"Sharia law provides for detailed and complex calculations of inheritance shares. Women may inherit from their father, mother, husband or children and, under certain conditions, from other family members. However, their share is generally smaller than that to which men are entitled. Female heirs, for example, inherit half as much as male heirs, unless a will has been left specifying otherwise. Women may also be reluctant to bring inheritance cases to court, for fear of causing conflict within the family" (para 5).
July 20, 2019, 7:17 p.m.
Countries: Oman
Variables: IAW-LAW-1, IAD-LAW-1, POLY-LAW-1

"Islamic law provides for detailed and complex calculations of inheritance shares. Women may inherit from their father, mother, husband or children and, under certain conditions, from other family members. However, their share is generally smaller than that to which men are entitled" (162)
June 17, 2019, 12:20 p.m.
Countries: Oman
Variables: GP-DATA-3

"The Ministry of Social Development is the umbrella Ministry for Women’s Affairs. The ministry provided support for women’s economic development through the Oman Women’s Associations and local community development centers. The government has a committee to monitor the country’s compliance with the UN Convention on the Elimination of All Forms of Discrimination against Women" (Pg 16).
June 17, 2019, 12:20 p.m.
Countries: Oman
Variables: ERBG-LAW-2

"The country does not have a law against sexual harassment. Sexual harassment has been effectively prosecuted using statutes prohibiting offensive language and behavior. Nonetheless, a 2010 Freedom House report on women’s rights in the Middle East indicated that female employees were discouraged from reporting sexual harassment for fear of losing their jobs and because social pressure places responsibility on them for 'proper moral behavior'" (Pg 14).
June 17, 2019, 12:20 p.m.
Countries: Oman
Variables: LRW-PRACTICE-1, LRW-PRACTICE-2, LRW-LAW-1, LRW-LAW-2, LRW-DATA-1, LRCM-LAW-2

"The law criminalizes rape with penalties of up to 15 years in prison but does not criminalize spousal rape. The government generally enforced the law when individuals reported cases, but there were indications that many victims did not report rape because of cultural and societal factors. During the year police charged 159 individuals with rape or attempted rape. Foreign nationals working as domestic employees occasionally reported that their sponsors or employees of labor recruitment agencies had sexually abused them. According to diplomatic observers, police investigations resulted in few rape convictions" (Pg 13-14).
June 17, 2019, 12:20 p.m.
Countries: Oman
Variables: CWC-DATA-4

"The local business community reported that the Ministry of Manpower increasingly rejected work permits for foreign women regardless of profession or country of origin, while it granted work permits to foreign men applying for comparable positions. Ministry officials said the purpose of the ban on female foreign visas was to 'regularize' the labor market, without further explanation" (Pg 16).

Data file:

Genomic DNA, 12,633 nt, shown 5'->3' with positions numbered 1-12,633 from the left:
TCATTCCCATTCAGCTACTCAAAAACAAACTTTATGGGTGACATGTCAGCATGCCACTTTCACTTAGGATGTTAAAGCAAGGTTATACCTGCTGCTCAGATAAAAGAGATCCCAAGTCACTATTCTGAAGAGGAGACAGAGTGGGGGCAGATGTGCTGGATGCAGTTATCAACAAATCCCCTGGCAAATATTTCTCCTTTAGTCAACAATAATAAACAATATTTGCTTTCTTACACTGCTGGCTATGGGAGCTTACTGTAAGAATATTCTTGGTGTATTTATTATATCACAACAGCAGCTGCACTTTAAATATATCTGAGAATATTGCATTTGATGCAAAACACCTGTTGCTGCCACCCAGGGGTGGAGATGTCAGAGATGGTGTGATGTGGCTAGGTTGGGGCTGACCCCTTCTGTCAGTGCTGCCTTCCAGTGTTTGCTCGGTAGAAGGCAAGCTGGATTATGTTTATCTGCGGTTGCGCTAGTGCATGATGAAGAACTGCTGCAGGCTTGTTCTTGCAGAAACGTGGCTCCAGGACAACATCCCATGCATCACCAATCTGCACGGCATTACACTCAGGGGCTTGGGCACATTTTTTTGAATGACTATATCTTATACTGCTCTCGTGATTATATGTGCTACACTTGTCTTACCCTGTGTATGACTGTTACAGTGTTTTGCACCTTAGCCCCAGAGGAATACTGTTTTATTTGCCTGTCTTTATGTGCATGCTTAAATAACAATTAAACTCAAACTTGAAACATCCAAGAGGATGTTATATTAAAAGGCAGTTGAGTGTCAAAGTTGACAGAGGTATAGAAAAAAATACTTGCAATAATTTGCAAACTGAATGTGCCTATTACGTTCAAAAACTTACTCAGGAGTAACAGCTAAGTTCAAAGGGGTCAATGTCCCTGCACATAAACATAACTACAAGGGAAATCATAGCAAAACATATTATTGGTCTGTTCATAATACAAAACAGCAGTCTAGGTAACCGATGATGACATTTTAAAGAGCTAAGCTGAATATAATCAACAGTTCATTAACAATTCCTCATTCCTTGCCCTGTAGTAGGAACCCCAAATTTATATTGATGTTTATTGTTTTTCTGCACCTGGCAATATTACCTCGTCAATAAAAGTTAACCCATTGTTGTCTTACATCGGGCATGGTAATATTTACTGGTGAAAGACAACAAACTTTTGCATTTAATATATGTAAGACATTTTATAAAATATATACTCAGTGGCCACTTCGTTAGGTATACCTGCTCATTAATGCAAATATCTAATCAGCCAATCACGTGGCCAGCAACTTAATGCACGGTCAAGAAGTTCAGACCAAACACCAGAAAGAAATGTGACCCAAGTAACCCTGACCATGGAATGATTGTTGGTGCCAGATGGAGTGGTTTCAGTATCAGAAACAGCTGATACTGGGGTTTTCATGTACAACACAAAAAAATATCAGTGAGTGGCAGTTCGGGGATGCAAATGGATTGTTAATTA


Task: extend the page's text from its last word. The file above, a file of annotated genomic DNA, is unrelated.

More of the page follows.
June 17, 2019, 12:20 p.m.
Countries: Oman
Variables: CLCC-LAW-1

"Women married to noncitizens may not transmit citizenship to their children and cannot sponsor their noncitizen husband’s presence in the country" (Pg 15). "The law provides for transmission of citizenship at birth if the father is a citizen; if the mother is a citizen and the father is unknown; or if a child of unknown parents is found in the country. Women cannot transmit citizenship to their spouses or children. Observers reported a few isolated cases of children without documentation as the result of a marriage between an Omani woman and a non-Omani man. These children are not eligible for citizenship and are vulnerable to being stateless" (Pg 15). "Citizenship...more
June 17, 2019, 12:20 p.m.
Countries: Oman
Variables: ERBG-DATA-1, ERBG-DATA-2, GIC-LAW-1, GIC-LAW-3

"Although some educated women held positions of authority in government, business, and the media, many women faced job discrimination based on cultural norms. The law entitles women to paid maternity leave and equal pay for equal work. The government, the largest employer of women, observed such regulations, as did many private-sector employers. Economic studies conducted by the World Economic Forum from 2015, however, showed that women earned 68 percent less than men and that their unemployment rate was at least twice as high. According to the forum, only 31 percent of women participated in the work force" (Pg 16).
June 17, 2019, 12:20 p.m.
Countries: Oman
Variables: ATDW-PRACTICE-2

"The legal provision that allows men to divorce their wives with the signature of two witnesses is not accorded to women" (Pg 15).
June 17, 2019, 12:20 p.m.
Countries: Oman
Variables: CWC-DATA-2, MARR-PRACTICE-1, AOM-PRACTICE-1, AOM-LAW-1

"The age of legal marriage for men and women is 18 years, although a judge may permit a person to marry younger when the judge or family deemed the marriage was in the minor’s interest. Child marriage occurred in rural communities as a traditional practice" (Pg 17).
June 17, 2019, 12:20 p.m.
Countries: Oman
Variables: IAW-LAW-1, IAD-LAW-1

"The law favors male heirs in adjudicating inheritance" (Pg 15).